The campaign to free Miami Seaquarium’s star whale, Lolita, is going to court again.
In a lawsuit filed Wednesday in U.S. district court in North Carolina by several animal rights groups, the plaintiffs argue the U.S. Department of Agriculture is violating the Animal Welfare Act by granting a license to the Seaquarium’s new parent company, Palace Entertainment.
Under the act, licenses don’t transfer after a change in ownership (Palace bought the Seaquarium in 2014) and can only be granted to facilities in compliance with USDA regulations, which plaintiffs argue the Seaquarium is not.
We are asking the court to strip this deplorable facility of its wrongfully obtained license and put Lolita on the path to freedom after more than 45 years of captivity and exploitation.
Jared Goodman, PETA foundation director of animal law
People for the Ethical Treatment of Animals (PETA), nonprofits the Animal Defense Fund and the Orca Network, and the network’s director, Howard Garrett, argue the issuance of the license means Lolita will remain in her same pen, which they allege is “woefully inadequate.”
“Miami Seaquarium’s new owner simply does not qualify for a permit for this facility, when the orca confined there is suffering in an illegally small concrete pit,” said Jared Goodman, PETA foundation director of animal law. “We are asking the court to strip this deplorable facility of its wrongfully obtained license and put Lolita on the path to freedom after more than 45 years of captivity and exploitation.”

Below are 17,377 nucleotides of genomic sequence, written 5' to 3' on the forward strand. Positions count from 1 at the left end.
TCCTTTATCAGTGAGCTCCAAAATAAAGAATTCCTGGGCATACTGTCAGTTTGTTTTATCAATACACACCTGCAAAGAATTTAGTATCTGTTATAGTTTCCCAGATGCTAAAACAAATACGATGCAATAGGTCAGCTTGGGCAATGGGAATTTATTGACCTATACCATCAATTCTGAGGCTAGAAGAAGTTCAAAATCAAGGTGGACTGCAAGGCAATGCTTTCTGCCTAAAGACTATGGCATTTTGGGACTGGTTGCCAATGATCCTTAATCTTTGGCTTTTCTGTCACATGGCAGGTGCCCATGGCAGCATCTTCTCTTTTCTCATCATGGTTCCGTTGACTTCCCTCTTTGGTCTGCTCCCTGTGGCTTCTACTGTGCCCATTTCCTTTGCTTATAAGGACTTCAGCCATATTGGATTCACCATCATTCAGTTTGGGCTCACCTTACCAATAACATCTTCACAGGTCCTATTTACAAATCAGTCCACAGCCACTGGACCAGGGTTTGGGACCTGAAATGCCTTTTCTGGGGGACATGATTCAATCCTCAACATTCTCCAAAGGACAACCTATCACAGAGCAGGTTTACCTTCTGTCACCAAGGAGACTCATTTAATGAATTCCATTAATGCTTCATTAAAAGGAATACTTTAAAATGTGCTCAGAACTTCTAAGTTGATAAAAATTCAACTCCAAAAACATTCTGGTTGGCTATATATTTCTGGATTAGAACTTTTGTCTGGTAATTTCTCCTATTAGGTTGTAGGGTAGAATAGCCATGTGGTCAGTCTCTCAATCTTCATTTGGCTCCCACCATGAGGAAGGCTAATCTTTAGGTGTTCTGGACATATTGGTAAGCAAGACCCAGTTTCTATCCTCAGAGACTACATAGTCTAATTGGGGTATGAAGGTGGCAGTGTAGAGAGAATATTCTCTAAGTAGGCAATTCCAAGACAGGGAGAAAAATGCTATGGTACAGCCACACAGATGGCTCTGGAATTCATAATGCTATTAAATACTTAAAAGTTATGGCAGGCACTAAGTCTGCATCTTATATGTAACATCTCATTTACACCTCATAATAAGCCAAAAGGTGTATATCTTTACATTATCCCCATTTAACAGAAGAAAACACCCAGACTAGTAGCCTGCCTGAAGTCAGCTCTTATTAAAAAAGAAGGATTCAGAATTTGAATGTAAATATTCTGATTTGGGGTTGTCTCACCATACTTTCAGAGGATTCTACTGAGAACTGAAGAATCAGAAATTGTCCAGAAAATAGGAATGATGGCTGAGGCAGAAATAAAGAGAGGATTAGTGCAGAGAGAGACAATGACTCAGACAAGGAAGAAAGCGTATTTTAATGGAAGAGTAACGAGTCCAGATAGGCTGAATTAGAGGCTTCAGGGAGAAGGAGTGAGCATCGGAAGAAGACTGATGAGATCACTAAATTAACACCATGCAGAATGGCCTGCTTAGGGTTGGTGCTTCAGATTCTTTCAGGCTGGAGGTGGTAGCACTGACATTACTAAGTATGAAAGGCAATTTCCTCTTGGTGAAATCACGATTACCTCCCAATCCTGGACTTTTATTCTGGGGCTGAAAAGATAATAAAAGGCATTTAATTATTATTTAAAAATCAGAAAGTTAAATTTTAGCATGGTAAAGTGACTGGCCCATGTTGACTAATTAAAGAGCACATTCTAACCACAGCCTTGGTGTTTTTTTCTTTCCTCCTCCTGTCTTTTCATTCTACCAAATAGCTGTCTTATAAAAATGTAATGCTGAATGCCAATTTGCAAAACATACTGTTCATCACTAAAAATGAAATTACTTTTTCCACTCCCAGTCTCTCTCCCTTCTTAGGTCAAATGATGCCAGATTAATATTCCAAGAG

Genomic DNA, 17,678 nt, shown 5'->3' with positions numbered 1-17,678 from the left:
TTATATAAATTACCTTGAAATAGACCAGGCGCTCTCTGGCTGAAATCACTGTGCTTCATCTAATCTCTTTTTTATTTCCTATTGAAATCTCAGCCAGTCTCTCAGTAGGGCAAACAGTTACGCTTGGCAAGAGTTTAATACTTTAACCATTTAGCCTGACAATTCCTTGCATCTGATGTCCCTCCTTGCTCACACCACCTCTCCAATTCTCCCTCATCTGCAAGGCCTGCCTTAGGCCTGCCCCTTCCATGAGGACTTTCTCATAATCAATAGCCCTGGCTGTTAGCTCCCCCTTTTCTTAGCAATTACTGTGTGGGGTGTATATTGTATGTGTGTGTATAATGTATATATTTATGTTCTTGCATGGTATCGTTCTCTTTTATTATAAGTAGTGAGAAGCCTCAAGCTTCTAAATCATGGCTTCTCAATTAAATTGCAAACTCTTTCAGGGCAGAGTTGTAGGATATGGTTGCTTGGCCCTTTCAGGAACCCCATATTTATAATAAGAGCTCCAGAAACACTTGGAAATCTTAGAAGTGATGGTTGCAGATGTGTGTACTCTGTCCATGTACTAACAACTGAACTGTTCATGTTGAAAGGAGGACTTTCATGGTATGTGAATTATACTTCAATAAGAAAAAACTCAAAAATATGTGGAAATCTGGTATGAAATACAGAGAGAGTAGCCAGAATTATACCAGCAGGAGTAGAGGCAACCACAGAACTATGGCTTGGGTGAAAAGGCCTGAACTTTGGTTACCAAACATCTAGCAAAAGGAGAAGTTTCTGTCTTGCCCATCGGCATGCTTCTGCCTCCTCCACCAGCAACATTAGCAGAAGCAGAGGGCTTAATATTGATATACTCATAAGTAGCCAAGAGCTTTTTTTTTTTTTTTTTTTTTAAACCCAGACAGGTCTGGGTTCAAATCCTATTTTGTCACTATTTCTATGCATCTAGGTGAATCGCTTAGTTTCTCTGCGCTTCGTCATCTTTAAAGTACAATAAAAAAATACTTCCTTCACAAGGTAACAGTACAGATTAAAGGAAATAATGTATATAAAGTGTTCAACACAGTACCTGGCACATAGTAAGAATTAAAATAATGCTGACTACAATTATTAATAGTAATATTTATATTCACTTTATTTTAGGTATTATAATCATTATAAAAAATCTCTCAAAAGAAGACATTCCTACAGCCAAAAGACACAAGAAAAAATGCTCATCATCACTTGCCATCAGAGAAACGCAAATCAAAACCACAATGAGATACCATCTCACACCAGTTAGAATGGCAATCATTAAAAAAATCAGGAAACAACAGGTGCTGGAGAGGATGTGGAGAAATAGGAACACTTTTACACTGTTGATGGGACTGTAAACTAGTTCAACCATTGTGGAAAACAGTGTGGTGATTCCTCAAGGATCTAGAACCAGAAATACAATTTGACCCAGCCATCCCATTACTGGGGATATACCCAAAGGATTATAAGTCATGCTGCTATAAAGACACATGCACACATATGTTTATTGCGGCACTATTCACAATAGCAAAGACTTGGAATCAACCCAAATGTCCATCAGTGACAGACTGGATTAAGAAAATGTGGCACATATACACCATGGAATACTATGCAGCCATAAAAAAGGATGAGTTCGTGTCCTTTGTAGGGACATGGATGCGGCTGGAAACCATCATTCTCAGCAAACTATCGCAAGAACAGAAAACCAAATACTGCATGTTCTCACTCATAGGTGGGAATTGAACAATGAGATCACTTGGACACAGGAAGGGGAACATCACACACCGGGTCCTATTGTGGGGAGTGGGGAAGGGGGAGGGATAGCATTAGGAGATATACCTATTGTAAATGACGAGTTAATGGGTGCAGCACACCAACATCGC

This is the second time the groups have filed a lawsuit challenging the USDA for issuing a license to the Miami Seaquarium. A very similar 2012 lawsuit was eventually dismissed by a federal judge in Miami and an appeals court last year. In July, the groups against filed a lawsuit claiming the Seaquarium is violating the Endangered Species Act by keep Lolita confined in what they describe as “abusive conditions.”
The Seaquarium has maintained that Lolita is well cared for and her removal to a sea pen in Washington state, which the animal groups advocate for, would be traumatic for the nearly 50-year-old orca who has been at the Seaquarium since 1970.